What are phycobiliproteins?
Posted July 23, 2019
Phycobiliproteins are a family of photosynthetic light-harvesting proteins derived from microalgae and cyanobacteria. These proteins contain covalently attached linear tetrapyrrole groups, known as phycobilins, which play a critical role in capturing light energy. In microalgae and cyanobacteria, energy absorbed by these phycobilins is transferred efficiently via fluorescence resonance energy transfer (FRET), to chlorophyll pigments for their use in photosynthetic reactions. Because phycobiliproteins have extremely high fluorescence quantum yields and absorbance coefficients (also refered to as molar extinction coefficient) over a wide spectral range, they are incredibly fluorescent and an excellent choice for use in fluorescence applications, primarily flow cytometry.
Phycoerythrin (PE), allophycocyanin (APC) and their tandem conjugates are among the preferred phycobiliproteins for flow cytometry. Synthesis of these dyes to molecules having biological specificity (e.g. anitbodies, protein A or streptavidin) can be used in fluorescence-based detection applications that require high sensitivity but not photostability, such as fluorescence activated cell sorting (FACS) and immunophenotyping. Compared to organic and synthetic fluorescent dyes, advantages of phycobiliproteins as fluorescent labels include:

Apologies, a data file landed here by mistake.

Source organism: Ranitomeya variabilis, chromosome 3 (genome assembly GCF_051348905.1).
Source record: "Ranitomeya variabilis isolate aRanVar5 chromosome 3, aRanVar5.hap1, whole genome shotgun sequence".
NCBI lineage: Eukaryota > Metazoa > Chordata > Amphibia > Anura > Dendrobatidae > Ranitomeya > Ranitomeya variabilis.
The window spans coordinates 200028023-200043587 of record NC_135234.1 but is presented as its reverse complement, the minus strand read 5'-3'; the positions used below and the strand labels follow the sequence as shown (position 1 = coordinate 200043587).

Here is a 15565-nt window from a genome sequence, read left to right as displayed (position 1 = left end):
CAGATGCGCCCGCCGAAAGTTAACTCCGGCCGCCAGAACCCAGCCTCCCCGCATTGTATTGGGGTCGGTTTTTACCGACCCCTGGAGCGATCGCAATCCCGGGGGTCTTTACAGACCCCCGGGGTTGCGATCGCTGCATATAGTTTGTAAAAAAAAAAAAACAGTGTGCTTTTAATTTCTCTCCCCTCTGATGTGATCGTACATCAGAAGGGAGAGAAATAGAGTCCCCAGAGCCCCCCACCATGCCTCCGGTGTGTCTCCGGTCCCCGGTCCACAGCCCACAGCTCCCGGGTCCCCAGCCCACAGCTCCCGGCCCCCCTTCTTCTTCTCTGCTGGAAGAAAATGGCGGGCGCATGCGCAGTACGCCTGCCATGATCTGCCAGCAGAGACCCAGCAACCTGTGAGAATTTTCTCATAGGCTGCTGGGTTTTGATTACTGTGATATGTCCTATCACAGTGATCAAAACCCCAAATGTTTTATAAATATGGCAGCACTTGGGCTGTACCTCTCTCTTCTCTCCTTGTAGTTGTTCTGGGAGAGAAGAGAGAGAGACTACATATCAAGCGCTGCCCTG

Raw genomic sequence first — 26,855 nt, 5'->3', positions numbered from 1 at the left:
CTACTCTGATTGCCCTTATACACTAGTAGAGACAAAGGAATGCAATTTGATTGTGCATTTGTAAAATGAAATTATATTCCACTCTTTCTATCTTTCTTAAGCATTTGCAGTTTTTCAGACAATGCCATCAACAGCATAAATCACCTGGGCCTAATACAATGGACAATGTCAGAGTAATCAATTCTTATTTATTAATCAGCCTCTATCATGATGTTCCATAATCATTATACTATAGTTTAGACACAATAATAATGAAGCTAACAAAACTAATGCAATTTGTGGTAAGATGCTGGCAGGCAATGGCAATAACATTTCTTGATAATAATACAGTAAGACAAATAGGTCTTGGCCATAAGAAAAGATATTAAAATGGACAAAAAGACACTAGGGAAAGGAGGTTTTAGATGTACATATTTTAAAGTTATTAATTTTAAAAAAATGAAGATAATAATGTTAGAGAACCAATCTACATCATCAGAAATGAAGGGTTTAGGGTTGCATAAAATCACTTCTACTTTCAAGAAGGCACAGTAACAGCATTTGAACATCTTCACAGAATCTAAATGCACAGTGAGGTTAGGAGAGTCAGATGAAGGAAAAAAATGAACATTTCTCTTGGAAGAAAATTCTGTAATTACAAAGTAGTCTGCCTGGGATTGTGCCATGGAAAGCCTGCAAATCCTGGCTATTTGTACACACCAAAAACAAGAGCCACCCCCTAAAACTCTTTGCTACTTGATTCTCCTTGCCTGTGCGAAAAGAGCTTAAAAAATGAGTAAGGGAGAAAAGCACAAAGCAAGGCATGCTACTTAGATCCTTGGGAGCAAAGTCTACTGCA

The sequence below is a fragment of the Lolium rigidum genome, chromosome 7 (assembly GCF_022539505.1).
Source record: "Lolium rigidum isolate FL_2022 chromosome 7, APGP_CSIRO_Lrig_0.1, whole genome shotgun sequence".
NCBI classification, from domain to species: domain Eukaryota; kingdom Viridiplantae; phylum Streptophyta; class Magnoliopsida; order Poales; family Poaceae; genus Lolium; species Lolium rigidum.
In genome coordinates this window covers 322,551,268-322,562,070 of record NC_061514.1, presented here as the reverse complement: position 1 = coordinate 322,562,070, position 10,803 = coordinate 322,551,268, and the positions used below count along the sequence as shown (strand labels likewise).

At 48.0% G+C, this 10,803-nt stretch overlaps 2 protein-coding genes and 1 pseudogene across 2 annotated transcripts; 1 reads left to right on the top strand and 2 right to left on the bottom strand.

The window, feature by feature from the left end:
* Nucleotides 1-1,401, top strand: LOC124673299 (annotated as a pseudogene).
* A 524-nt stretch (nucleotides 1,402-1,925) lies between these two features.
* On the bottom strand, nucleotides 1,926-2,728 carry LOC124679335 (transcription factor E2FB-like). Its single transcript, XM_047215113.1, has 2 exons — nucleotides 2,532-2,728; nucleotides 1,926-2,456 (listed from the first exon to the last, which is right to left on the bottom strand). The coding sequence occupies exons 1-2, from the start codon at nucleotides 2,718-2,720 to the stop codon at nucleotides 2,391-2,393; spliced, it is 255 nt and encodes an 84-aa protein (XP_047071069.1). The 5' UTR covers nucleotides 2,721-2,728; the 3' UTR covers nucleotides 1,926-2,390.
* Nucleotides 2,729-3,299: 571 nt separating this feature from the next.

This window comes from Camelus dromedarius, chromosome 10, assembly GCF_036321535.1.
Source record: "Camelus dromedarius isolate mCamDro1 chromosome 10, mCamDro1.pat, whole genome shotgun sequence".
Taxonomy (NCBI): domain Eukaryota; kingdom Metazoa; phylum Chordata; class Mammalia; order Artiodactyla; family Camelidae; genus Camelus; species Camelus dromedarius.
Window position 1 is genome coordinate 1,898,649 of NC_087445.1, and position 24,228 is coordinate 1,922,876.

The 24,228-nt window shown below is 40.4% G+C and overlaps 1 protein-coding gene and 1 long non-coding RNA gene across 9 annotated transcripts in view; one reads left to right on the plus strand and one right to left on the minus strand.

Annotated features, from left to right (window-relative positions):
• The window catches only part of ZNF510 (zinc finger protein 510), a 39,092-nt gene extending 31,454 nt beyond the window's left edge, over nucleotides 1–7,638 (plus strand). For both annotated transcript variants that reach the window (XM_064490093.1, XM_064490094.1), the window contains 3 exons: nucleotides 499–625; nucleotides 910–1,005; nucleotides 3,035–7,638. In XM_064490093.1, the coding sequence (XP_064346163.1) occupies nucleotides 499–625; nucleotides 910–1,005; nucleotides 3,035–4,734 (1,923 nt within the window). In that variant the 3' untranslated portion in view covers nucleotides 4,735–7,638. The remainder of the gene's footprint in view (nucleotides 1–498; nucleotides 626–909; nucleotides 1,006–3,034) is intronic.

- Long-wavelength fluorescence excitation and emission to minimize auto-fluorescence from biological materials
- Minimal fluorescence quenching (phycobilins covalent bind to the protein backbone)
- Very high water-solubility
- Significant Stokes shifts with resolvable emission spectra for multicolor analysis
- Multiple sites for stable conjugation with organic and synthetic compounds such as antibodies, cyanine dyes or iFluor™ dyes
Figure 1. Schematic diagram of a phycobilisome situated on the thylakoid membrane (A) and the energy transfer steps which include charge separation (B). Each phycobilisome contains a core consisting of allophycocyanins. From this core several rods made up of phycocyanin and phycoerythrin extend in an outward orientation and function as light harvesting antennae. Energy absorbed by these rods is efficiently transferred to the chlorophyll pigments for their use in photosynthetic reactions.